Rutgers-Newark faculty members and students will work with designated community fellows from both NJISJ and NCDN. Ryan Haygood, president and CEO at NJISJ, will serve as its community fellow. He sees the project as a natural extension of the civil rights organization’s work. “The public health and economic crises we are currently experiencing have exposed the cracks of structural racism deeply embedded in our foundation—generations upon generations of cracks that have erupted into earthquakes in communities of color in New Jersey,” said Haygood. “It is time we finally repair these cracks and build reparative systems that create wealth, justice, and power—from the ground up—for Black, Latinx, and other people of color in the Garden State.”
NCDN Community Fellow Richard Cammarieri noted, “In Newark, resident-driven community development groups have been modeling service and advocacy work deeply rooted in principles of equity and social justice for over 50 years.” NCDN, a group of Newark’s neighborhood-based community development corporations, has provided essential services and programs to Newark residents for decades. “We understand the moral imperative and critical, real-world need for addressing the challenge of community-based reparations solutions to address the systemic racism embedded in our society,” said Cammarieri. Quoting James Baldwin, Cammarieri said, “‘History does not refer merely to the past; history is literally present in all that we do.’ We know this work is not just about repairing what happened in the past, but learning from our history and building upon it in order to realize a future that is collectively racially just and equitable.”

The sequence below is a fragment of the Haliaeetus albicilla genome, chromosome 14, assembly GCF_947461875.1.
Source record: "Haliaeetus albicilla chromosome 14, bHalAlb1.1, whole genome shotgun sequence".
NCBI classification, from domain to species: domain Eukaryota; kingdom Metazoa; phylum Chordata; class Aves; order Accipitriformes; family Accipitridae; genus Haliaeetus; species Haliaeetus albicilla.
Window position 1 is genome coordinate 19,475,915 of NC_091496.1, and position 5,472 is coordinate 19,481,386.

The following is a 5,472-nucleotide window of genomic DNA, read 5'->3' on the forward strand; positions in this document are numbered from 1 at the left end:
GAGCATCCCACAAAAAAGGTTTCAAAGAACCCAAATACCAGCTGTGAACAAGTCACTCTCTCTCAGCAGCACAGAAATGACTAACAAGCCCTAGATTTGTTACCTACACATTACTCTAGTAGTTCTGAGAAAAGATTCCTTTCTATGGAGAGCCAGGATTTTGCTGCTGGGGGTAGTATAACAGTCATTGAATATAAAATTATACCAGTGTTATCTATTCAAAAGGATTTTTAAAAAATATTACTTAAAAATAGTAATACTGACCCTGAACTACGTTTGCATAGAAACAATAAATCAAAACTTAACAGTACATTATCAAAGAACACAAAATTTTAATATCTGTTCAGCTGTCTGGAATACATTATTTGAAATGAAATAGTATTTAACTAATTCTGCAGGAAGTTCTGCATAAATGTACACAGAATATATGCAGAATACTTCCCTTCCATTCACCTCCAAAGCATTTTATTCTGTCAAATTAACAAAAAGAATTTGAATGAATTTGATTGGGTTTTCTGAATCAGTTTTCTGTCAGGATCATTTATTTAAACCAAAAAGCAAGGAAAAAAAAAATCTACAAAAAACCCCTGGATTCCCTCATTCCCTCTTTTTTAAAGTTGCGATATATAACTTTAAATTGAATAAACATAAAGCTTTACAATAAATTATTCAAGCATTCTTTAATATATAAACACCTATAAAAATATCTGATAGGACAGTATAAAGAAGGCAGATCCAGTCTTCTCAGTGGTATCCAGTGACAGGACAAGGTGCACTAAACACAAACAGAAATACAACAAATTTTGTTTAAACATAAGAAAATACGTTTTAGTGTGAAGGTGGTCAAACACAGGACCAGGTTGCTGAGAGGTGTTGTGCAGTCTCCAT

Together, Haygood and Cammarieri will take the lead in organizing community dialogues on reparative solutions for Newark reflecting the historical record and narrative documented by the interdisciplinary Rutgers- Newark team of scholars and students in collaboration with Mayor Baraka’s team in City Hall.
Newark’s local-history community, which includes research institutions such as the Newark Public Library and the New Jersey Historical Society as well as citizen groups such as the Newark History Society and the Newark Schools Historical Preservation Committee, will be part of the collaborative work.
Other higher education institutions working on this geographically diverse project under the Center for Social Solutions’ leadership will be Carnegie Mellon University in Pittsburgh, PA; Emory University in Atlanta, GA; Spelman College in Atlanta, GA; Concordia College in Moorhead, MN; Connecticut College in New London, CT; Wesleyan College in Macon, GA; and Wofford College in Spartanburg, SC.